Lots of people like to have a tan to give them a healthy glow, but with serious health concerns over natural tanning and exposure to synthetic ultraviolet rays in salons being at the forefront of our minds, nowadays more people are opting for sunless tanning products as the safe option.
Fake tan sales are worth an estimated £100 million a year and are the fastest-growing area for cosmetic sales. A third of women and one in ten men admit to using the products.
However there are hidden risks in exposing yourself to sunless tanning treatments – using spray tan without an appropriate patch test can cause an allergic reaction, for example.
Recently, however, fake tan products have come under greater scrutiny as investigations suggest that the cocktail of ingredients used in their composition could pose serious health problems to users, including infertility, cancer, diabetes and obesity.
Most sunless tanning products contain a chemical called dihydroxyacetone (DHA) as the active ingredient. DHA, which has been used in cosmetic preparations for many years, is colourless and interacts with dead skin cells to produce a temporary brown color change.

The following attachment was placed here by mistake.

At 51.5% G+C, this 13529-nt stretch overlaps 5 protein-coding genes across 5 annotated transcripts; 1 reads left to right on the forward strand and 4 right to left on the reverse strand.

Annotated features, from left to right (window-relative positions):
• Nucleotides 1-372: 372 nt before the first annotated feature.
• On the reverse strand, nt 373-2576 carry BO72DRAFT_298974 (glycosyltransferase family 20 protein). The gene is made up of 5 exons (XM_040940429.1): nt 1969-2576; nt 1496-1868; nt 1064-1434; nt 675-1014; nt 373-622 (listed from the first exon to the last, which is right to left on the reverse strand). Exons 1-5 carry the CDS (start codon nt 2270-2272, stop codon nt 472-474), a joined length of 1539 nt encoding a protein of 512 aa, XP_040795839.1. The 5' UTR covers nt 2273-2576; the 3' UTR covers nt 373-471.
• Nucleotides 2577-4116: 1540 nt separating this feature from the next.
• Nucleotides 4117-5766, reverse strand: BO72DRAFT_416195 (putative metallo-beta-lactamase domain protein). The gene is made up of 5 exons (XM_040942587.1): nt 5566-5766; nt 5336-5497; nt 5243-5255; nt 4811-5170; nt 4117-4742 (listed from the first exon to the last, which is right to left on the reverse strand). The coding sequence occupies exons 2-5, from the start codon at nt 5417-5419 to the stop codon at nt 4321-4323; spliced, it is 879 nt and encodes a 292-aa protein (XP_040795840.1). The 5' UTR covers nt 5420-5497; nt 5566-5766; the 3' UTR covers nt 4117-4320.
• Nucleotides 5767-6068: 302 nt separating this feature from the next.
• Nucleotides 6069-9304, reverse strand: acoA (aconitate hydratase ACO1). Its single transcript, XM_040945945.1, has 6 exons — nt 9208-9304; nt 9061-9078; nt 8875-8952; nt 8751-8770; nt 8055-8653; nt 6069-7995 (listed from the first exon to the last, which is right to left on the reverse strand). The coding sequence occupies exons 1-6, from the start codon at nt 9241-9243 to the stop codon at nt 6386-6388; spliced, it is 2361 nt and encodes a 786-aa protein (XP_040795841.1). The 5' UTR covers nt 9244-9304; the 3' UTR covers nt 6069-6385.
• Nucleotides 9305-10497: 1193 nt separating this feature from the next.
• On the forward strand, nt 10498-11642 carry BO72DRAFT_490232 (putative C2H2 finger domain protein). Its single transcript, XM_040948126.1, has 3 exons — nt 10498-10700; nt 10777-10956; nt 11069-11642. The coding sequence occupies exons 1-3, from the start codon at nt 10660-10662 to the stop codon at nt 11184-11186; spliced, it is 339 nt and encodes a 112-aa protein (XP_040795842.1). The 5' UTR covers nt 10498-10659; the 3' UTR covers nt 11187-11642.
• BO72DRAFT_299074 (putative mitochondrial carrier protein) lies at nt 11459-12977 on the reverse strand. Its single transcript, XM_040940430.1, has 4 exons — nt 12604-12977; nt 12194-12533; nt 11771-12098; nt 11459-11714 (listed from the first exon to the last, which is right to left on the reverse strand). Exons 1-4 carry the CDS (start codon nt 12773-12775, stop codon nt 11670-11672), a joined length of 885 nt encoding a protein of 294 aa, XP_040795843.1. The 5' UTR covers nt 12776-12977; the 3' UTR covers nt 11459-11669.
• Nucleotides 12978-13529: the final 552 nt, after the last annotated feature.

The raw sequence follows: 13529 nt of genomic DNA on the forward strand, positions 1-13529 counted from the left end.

DHA has the potential to cause genetic changes and chromosome damage that could lead to cancer as well as birth defects if absorbed into the bloodstream.
While fake tan products are approved to contain DHA because of the perceived low risk of DHA absorption into the body, the arrival of spray-on tanning products has given medical experts cause for concern.
When spraying fake tan product on to the body, DHA can be inhaled and so absorbed into the bloodstream. This development is very worrying, and more in-depth studies need to be done on the DHA found in spray-on tans because of these very concerns.
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